Wear Protection in PC-11 Oils: Engine Durability Means Higher ROI

by on July 13, 2016 6 Comments

CheckTheEngine_BlogWe’re continuing our blog series focused on the key traits associated with engine oil and how those will be impacted by the new PC-11 specifications. In this installment, we focus on wear protection — protecting engines from wear is one of the most pivotal functions of the motor oil.

Engine oils are carefully balanced combinations of petroleum base oil and chemical additives that work together to provide effective lubrication of engine parts. It also is critical that the oil maintain its wear protection properties throughout the life of the oil. The new API CK-4 and API FA-4 specifications place new demands on oil performance – and introduce new challenges to ensure that these lubricants are effective even at low viscosities.

Wear protection pays off over the long term. A lubricant that provides robust wear protection helps maximize the life of the engine as a whole, while enhancing the reliability of individual components. This contributes to lower maintenance costs and more time on the road. The net effect is lower total operating costs and a higher return on the investment in your equipment.

 

Key Areas for Wear Protection

When considering heavy duty motor oil (HDMO) it is important to optimize protection in all of the critical areas of the engine, including:

  • Overhead components: providing effective lubrication to the cam, followers, and other valve train components – even when the oil is thickened by abrasive contaminants like soot.
  • Power cylinder: ensuring that the oil is robust to provide lubrication between the piston rings and the liner without breaking down and forming deposits that can lead to other issues including loss of oil consumption control.
  • Bottom end: maintaining sufficient oil film thickness to protect highly loaded bearings, while providing corrosion protection.

 

The performance requirements for wear protection for the new API categories are the same for both API CK-4 and the new lower viscosity API FA-4 specification. This means that you can be assured of the same robust wear protection delivering the same level of performance regardless of viscosity grade. For more information, please visit: www.PC-11Explained.com.

 

NOTE: This is the third part of a 4-part series focusing on the key traits to look for in CK-4 and FA-4 oils.

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About the Author ()

Shawn’s career spans nearly 20 years focused exclusively on research and engineering dealing with heavy-duty engine lubricants, fuels, and materials. Before joining Chevron in 2013, he spent 12 years leading global fluids and materials engineering activities for Cummins. He also spent five years conducting lubricant, fuel, and emission research for the Department of Energy’s National Renewable Energy Laboratory in Golden, CO. At Chevron, he is a Senior Staff Engineer primarily responsible for product formulation of the Delo Brand of Heavy Duty Engine Oils. He is currently the lead formulator responsible for development of Chevron’s PC-11 product line upgrade. Whitacre is the new chairman of the ASTM Heavy-Duty Engine Oil Classification Panel, which is tasked with the final development of the Proposed Category 11 (PC-11) requirements that take effect in late 2016.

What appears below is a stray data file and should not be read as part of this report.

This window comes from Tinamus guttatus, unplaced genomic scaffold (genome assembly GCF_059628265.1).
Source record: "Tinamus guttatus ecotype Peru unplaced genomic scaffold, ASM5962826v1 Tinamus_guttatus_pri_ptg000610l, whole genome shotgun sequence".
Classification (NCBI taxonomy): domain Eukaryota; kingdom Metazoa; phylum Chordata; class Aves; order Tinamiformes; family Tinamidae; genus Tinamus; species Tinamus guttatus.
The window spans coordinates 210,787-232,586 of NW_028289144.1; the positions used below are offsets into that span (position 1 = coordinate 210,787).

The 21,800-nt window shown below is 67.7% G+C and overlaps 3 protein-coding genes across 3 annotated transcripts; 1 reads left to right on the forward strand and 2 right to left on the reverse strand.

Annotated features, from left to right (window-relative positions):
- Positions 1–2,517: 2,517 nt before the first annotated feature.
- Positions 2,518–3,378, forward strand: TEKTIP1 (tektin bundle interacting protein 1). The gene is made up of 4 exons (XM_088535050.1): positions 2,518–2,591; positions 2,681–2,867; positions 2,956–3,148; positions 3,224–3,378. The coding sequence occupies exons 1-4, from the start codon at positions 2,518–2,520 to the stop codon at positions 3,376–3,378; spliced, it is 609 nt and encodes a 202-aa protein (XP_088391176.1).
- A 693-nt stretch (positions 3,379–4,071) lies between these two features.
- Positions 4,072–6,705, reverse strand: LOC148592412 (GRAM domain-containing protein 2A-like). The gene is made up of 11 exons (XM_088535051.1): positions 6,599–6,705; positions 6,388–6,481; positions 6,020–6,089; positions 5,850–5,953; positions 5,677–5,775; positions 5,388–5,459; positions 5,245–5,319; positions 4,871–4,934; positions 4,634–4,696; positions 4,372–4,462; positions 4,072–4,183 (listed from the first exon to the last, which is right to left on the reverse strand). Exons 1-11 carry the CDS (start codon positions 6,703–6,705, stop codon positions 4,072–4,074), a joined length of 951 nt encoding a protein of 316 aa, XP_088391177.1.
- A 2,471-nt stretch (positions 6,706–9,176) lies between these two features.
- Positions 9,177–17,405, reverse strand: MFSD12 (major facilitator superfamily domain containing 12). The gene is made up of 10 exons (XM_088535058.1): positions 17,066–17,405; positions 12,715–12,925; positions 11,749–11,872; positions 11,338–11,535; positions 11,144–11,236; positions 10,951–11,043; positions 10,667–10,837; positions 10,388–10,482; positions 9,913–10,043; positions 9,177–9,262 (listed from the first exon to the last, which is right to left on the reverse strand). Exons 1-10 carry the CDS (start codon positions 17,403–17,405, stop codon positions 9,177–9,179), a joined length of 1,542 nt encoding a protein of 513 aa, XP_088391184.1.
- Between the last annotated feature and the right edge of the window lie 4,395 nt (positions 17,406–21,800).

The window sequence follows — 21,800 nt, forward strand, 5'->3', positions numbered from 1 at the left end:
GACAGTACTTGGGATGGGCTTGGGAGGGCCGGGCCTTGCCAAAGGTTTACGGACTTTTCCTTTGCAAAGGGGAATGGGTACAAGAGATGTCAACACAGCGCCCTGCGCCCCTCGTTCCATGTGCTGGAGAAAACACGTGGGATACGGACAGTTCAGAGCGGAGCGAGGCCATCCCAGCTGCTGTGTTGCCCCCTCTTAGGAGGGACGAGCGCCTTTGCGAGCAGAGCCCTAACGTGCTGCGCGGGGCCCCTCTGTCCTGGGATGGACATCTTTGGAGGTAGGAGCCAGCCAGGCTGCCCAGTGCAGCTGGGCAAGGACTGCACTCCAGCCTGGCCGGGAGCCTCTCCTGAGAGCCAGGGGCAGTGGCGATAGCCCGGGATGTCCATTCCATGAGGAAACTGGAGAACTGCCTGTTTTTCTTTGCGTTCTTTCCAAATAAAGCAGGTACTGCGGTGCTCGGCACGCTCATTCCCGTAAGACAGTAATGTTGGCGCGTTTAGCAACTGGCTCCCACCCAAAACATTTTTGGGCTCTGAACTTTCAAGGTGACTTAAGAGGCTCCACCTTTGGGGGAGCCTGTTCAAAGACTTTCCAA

Comments (6)

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  1. glenandmargaret@gmail.com' Glen G Nelson says:

    Please define the term “ROI”.

  2. Shawn Whitacre says:

    ROI = Return on Investment — does the benefit outweigh the cost?

  3. mcdjamey@msn.com' Jamey McDaniels says:

    We still have a number of the older Ford Powerstroke (7.3L and 6.0L) diesels in our service fleet. They have the HEUI system. Has this new spec been tested in them? Is there any reason for concern with the new changes, foaming, shear values etc.?

  4. Shawn Whitacre says:

    API CK-4 oils are suitable for use in your Powerstroke engines. The API CK-4 specification is backwards compatible and will leverage all of the test requirements of the current category, along with two new tests. One of the new tests drives performance improvements in oil aeration, which is important for protection of HEUI systems. In addition, new requirements have been put in place to improve shear stability. As always, you’ll need to follow OEM recommendations for viscosity grade and oil drain interval.

  5. normtrk@pacbell.net' Norm Collins says:

    I currently use Mobile 1 in my 2013 GMC 2500 Turbo diesel engine. Can I switch to throw need DELO Syn the tickets 5W-40?

    • Shawn Whitacre says:

      Thanks for your question! For the model year 2013 GMC 2500 with the Duramax diesel engine, General Motors recommends the use of engine oils meeting API CJ-4 performance standard and the SAE 5W-40 viscosity grade is recommended for all-season application. Chevron Delo 400 LE Synthetic SAE 5W-40 meets these requirements and is an excellent choice for this truck.

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